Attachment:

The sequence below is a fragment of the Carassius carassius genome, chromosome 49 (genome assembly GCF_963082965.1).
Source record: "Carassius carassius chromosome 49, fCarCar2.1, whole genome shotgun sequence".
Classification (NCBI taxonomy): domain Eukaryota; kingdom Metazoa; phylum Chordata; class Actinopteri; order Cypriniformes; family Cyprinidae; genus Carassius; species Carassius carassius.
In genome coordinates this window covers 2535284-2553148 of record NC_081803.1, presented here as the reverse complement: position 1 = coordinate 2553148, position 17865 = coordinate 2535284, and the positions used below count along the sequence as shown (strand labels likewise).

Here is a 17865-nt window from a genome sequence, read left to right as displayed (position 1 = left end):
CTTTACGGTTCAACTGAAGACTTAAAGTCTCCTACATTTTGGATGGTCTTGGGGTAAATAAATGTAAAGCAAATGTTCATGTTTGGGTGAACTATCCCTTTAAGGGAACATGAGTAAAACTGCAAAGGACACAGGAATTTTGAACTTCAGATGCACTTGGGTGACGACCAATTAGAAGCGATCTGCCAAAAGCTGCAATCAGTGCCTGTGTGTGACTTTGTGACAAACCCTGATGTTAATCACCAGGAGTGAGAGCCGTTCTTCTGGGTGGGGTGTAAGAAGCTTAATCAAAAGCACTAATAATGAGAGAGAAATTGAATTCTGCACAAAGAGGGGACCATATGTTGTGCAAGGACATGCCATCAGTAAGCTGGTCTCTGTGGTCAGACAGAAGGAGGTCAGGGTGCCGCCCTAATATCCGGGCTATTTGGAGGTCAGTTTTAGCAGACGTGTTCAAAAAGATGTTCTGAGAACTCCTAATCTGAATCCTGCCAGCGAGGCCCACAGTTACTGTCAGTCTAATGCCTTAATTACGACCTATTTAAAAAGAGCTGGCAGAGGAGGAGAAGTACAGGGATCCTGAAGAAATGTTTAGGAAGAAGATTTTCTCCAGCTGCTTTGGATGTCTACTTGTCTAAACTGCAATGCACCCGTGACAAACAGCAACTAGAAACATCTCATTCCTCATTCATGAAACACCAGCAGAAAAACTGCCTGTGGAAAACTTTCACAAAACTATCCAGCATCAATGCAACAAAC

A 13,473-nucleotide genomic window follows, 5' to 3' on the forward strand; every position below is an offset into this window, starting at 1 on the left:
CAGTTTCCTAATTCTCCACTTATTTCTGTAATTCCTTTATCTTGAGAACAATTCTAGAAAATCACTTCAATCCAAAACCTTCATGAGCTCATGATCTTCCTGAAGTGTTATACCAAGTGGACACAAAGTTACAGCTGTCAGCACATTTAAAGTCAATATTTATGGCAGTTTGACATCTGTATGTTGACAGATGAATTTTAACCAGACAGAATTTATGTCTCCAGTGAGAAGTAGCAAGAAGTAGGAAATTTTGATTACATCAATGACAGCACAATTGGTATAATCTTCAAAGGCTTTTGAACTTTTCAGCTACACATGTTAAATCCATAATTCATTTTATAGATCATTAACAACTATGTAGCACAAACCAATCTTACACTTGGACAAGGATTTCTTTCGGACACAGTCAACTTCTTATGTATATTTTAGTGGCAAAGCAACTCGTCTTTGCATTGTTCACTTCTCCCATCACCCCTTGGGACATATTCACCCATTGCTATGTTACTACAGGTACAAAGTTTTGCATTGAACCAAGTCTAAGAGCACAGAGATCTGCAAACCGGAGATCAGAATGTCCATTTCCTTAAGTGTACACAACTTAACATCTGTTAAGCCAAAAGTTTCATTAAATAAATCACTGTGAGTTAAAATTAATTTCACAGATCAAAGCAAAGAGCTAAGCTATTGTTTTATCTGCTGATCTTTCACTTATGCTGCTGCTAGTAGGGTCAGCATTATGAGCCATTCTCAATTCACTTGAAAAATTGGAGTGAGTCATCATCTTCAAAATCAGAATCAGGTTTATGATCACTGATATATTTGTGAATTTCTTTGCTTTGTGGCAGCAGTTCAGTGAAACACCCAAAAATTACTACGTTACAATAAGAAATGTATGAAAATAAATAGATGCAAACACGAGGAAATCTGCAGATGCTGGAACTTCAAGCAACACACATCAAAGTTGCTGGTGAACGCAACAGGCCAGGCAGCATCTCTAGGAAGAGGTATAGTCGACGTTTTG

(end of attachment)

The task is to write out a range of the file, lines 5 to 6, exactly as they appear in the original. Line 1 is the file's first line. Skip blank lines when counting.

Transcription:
Here is a 17865-nt window from a genome sequence, read left to right as displayed (position 1 = left end):
CTTTACGGTTCAACTGAAGACTTAAAGTCTCCTACATTTTGGATGGTCTTGGGGTAAATAAATGTAAAGCAAATGTTCATGTTTGGGTGAACTATCCCTTTAAGGGAACATGAGTAAAACTGCAAAGGACACAGGAATTTTGAACTTCAGATGCACTTGGGTGACGACCAATTAGAAGCGATCTGCCAAAAGCTGCAATCAGTGCCTGTGTGTGACTTTGTGACAAACCCTGATGTTAATCACCAGGAGTGAGAGCCGTTCTTCTGGGTGGGGTGTAAGAAGCTTAATCAAAAGCACTAATAATGAGAGAGAAATTGAATTCTGCACAAAGAGGGGACCATATGTTGTGCAAGGACATGCCATCAGTAAGCTGGTCTCTGTGGTCAGACAGAAGGAGGTCAGGGTGCCGCCCTAATATCCGGGCTATTTGGAGGTCAGTTTTAGCAGACGTGTTCAAAAAGATGTTCTGAGAACTCCTAATCTGAATCCTGCCAGCGAGGCCCACAGTTACTGTCAGTCTAATGCCTTAATTACGACCTATTTAAAAAGAGCTGGCAGAGGAGGAGAAGTACAGGGATCCTGAAGAAATGTTTAGGAAGAAGATTTTCTCCAGCTGCTTTGGATGTCTACTTGTCTAAACTGCAATGCACCCGTGACAAACAGCAACTAGAAACATCTCATTCCTCATTCATGAAACACCAGCAGAAAAACTGCCTGTGGAAAACTTTCACAAAACTATCCAGCATCAATGCAACAAAC